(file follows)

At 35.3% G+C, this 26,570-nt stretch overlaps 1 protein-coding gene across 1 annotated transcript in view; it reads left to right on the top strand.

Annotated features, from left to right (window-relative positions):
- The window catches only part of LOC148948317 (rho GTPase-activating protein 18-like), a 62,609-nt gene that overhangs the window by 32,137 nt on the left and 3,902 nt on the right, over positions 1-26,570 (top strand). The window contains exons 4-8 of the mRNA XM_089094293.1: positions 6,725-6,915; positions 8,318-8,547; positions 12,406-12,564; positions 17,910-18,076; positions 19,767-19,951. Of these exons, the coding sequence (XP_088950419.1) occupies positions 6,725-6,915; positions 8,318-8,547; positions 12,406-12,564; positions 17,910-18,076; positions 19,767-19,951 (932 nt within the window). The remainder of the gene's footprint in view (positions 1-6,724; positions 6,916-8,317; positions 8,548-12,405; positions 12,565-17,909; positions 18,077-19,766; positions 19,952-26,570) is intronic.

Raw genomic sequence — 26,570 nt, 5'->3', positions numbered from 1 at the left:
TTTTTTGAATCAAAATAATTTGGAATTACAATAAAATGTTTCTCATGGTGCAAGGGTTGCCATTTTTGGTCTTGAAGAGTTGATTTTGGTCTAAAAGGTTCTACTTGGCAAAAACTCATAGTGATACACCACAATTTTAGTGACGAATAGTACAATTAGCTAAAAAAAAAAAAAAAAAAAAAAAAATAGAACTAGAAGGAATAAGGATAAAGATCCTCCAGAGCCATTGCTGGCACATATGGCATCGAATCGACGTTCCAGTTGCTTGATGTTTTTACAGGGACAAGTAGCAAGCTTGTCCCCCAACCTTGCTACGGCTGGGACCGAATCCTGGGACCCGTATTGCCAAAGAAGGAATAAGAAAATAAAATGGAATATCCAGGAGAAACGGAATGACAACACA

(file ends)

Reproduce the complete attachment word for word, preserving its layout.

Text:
At 35.3% G+C, this 26,570-nt stretch overlaps 1 protein-coding gene across 1 annotated transcript in view; it reads left to right on the top strand.

Annotated features, from left to right (window-relative positions):
- The window catches only part of LOC148948317 (rho GTPase-activating protein 18-like), a 62,609-nt gene that overhangs the window by 32,137 nt on the left and 3,902 nt on the right, over positions 1-26,570 (top strand). The window contains exons 4-8 of the mRNA XM_089094293.1: positions 6,725-6,915; positions 8,318-8,547; positions 12,406-12,564; positions 17,910-18,076; positions 19,767-19,951. Of these exons, the coding sequence (XP_088950419.1) occupies positions 6,725-6,915; positions 8,318-8,547; positions 12,406-12,564; positions 17,910-18,076; positions 19,767-19,951 (932 nt within the window). The remainder of the gene's footprint in view (positions 1-6,724; positions 6,916-8,317; positions 8,548-12,405; positions 12,565-17,909; positions 18,077-19,766; positions 19,952-26,570) is intronic.

Raw genomic sequence — 26,570 nt, 5'->3', positions numbered from 1 at the left:
TTTTTTGAATCAAAATAATTTGGAATTACAATAAAATGTTTCTCATGGTGCAAGGGTTGCCATTTTTGGTCTTGAAGAGTTGATTTTGGTCTAAAAGGTTCTACTTGGCAAAAACTCATAGTGATACACCACAATTTTAGTGACGAATAGTACAATTAGCTAAAAAAAAAAAAAAAAAAAAAAAAATAGAACTAGAAGGAATAAGGATAAAGATCCTCCAGAGCCATTGCTGGCACATATGGCATCGAATCGACGTTCCAGTTGCTTGATGTTTTTACAGGGACAAGTAGCAAGCTTGTCCCCCAACCTTGCTACGGCTGGGACCGAATCCTGGGACCCGTATTGCCAAAGAAGGAATAAGAAAATAAAATGGAATATCCAGGAGAAACGGAATGACAACACA